It’s Thanksgiving this week in the United States, and the holiday season is right around the corner. Like the last few years, PHR will take a look at what teams are thankful for, but this year comes with a bit of a change. Normally teams would have an idea of where their season was heading, coming up on the one-quarter mark with mountains of statistics to analyze. Instead, in this unprecedented year, the season hasn’t even begun. We’ll still take a look at what each group is excited about and what each team could hope for once the calendar turns to 2021.
What are the Coyotes most thankful for?
2020 has not been good to the Coyotes. The team was docked draft picks for improper prospect testing, had its general manager leave the team right before the postseason began and then watched Taylor Hall—who cost three prospects and two high draft picks—leave in free agency only to sign a one-year deal in Buffalo, a team that has had even less on-ice success in recent years. Then what was left of the scouting department, running the draft without input from a new GM, selected a player who was immediately in the middle of a public relations firestorm, with the team eventually renouncing his rights. The Coyotes ended up with just four players from the 2020 draft, none selected higher than 142nd.
It was just blow after blow to an organization that seemed to be headed in the right direction after securing new, stable ownership last year.
Now, thankful for Bill Armstrong finally taking the reins of the front office, the Coyotes have a long way back. Armstrong has already made an important move, even if it did fly somewhat under the radar in NHL circles. The Coyotes secured the employment of Darryl Plandowski, who served as assistant director of amateur scouting in Tampa Bay. Plandowski is very well-respected across the industry as a leading scouting mind and hopefully will be able to turn around a department that caused catastrophic penalties for the organization, not to mention the fact that out of the last four Coyotes drafts (not including 2020), only Jakob Chychrun, Clayton Keller and Barrett Hayton have actually made it to the NHL. Armstrong and Plandowski have a ton of work to do.
Whom are the Coyotes most thankful for?
It seems clear now that Keller isn’t going to become the franchise-leading, game-changing offensive presence that the Coyotes hoped they were going to get when they selected him seventh overall in 2016. It’s not that Keller is a bad player, far from it. But since scoring 65 points in his rookie year and finishing third in Calder voting, he hasn’t taken any real developmental steps—even seeing his scoring totals go down in each following season. Keller is only just beginning an eight-year extension signed last September, which will carry a $7.15M cap hit through the 2027-28 season. Even if he does get back on track and improve his offensive totals, that deal doesn’t leave a lot of chance for excess value.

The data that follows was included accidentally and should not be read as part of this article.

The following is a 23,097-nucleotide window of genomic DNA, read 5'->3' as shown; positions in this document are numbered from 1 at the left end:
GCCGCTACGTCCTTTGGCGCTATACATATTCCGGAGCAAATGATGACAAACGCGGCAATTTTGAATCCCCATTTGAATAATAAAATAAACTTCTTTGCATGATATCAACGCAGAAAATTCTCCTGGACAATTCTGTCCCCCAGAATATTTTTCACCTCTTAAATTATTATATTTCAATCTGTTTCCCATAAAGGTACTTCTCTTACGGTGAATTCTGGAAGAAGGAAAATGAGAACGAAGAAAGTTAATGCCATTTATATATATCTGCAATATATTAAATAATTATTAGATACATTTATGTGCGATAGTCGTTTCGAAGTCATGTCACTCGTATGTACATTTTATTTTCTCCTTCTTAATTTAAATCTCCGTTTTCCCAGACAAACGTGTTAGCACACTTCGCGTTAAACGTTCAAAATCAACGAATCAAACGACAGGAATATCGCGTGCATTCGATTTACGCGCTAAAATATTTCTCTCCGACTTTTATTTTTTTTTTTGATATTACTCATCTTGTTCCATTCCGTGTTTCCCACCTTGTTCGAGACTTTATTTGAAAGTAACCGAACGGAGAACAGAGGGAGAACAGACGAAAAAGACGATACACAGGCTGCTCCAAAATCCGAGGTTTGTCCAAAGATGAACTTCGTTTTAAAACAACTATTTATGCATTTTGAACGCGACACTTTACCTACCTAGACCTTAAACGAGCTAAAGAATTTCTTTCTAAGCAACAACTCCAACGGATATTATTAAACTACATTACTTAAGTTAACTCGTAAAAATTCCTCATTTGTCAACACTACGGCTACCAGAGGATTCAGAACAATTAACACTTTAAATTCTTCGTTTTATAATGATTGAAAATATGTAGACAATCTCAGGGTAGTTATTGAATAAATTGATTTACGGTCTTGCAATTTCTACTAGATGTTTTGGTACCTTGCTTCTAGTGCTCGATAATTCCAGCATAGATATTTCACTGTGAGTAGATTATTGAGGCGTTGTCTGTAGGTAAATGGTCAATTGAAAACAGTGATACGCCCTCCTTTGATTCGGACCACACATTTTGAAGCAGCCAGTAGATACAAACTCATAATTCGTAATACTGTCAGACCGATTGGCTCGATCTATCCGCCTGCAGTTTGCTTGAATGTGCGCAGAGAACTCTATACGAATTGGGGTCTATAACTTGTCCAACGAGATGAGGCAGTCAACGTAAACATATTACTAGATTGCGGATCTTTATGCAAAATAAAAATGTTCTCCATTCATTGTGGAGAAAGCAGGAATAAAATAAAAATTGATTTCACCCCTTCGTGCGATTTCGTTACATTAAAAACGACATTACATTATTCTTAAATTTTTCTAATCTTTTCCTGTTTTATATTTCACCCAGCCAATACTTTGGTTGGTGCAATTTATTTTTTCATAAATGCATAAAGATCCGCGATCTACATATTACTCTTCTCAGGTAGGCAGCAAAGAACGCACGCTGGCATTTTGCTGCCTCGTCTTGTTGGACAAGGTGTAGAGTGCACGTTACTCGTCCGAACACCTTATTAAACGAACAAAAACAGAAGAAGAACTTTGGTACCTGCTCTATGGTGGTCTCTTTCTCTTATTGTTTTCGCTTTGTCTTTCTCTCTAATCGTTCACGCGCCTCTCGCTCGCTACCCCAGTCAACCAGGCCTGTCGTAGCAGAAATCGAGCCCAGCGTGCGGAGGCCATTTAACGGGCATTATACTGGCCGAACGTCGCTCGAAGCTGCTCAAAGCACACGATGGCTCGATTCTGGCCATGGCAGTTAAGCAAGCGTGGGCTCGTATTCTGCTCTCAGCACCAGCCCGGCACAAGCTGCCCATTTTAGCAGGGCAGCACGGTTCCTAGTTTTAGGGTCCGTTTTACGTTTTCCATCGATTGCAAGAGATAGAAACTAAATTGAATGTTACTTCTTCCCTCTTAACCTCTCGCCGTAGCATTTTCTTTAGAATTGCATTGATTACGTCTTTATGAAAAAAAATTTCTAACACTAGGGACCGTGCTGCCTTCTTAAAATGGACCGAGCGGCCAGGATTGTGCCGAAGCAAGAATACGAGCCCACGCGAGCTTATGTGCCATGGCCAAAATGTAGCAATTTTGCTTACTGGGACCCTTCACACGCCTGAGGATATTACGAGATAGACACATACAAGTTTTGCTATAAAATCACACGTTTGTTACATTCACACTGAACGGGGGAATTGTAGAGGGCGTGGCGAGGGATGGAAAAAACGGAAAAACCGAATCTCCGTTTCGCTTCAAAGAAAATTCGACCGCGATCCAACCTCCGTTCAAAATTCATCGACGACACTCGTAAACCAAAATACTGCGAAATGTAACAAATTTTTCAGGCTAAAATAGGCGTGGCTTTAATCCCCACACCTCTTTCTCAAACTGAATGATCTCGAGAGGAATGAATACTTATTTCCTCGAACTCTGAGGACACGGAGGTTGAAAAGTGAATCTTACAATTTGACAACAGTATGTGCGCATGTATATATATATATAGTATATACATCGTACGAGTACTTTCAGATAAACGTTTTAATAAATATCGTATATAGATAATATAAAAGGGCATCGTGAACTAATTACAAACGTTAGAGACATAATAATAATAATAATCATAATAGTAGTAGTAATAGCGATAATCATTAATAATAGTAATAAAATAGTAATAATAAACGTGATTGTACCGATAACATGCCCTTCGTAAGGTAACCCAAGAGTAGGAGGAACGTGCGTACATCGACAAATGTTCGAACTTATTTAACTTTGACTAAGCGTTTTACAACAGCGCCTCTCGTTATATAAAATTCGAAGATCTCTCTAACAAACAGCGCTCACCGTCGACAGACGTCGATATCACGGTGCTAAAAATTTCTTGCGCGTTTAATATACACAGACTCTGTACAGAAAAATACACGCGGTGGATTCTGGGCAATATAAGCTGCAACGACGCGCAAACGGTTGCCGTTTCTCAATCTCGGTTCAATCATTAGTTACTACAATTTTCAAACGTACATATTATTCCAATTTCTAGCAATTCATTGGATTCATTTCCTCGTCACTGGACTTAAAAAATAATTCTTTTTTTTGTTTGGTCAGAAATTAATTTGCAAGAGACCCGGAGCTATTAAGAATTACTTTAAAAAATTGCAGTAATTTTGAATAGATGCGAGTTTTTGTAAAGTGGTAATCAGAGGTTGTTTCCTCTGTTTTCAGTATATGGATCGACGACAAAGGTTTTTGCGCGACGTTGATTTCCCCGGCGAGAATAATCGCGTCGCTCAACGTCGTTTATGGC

But all is not lost. The Coyotes had another first-round pick in 2016, this one 16th overall. That’s where they selected Chychrun, who, despite dealing with injury, has developed into a legitimate force on the blue line. Now four years into his NHL career, Chychrun looks like he will be a horse for the Coyotes as an all-situations defender who can log huge minutes. He averaged more than 22 minutes a night in 2019-20, reaching a new career-high in goals with 12 and points with 26 despite playing in just 63 games. Unlike Keller, Chychrun’s long-term deal, signed in 2018, looks like a steal for the Coyotes moving forward. Not only does he carry just a $4.6M cap hit through 2024-25, but the deal is also heavily back-loaded, meaning Chychrun will only actually earn $3.3M in salary this season. With the financial environment so uncertain, value like that is hard to come by in the NHL.
What would the Coyotes be even more thankful for?
A seller’s market at the trade deadline.
The Coyotes made the postseason this past year and have their sights set on it again, but it’s plain to see that this iteration of the team will have a hard time actually contending for a Stanley Cup. However, the Coyotes may be able to build a new wing for their prospect cupboard if they decide to sell off some assets at the deadline. Derek Stepan, Alex Goligoski, Niklas Hjalmarsson, Jason Demers, Jordan Oesterle, Ilya Lyubushkin and Antti Raanta are all pending unrestricted free agents, and though many of them have big cap hits, the actual salary owed by deadline time will be relatively low. If Armstrong plays his cards right, he could potentially add a massive wave of draft picks and prospects to the organization, provided there is a market for this group of veterans (and he’s willing to sell).
What should be on the Coyotes’ holiday wish list?
There are good prospects in the Arizona system, make no mistake. Hayton is already ready for prime time, and Victor Soderstrom is among the handful of best defensive prospects in the league. But you can’t just punt on an entire draft class unless you’re already one of the elite teams in the league. Not only did Arizona come away from this draft without any sure-fire NHL prospects, but the Coyotes don’t have their first or third for the 2021 draft either. There’s no way the organization will be able to climb the NHL ladder with that kind of gap in development, meaning it needs to find a way to add picks this season. Whether that’s through selling off expiring deals or even potentially trading the captain, it’s imperative for Arizona to get back into the early rounds.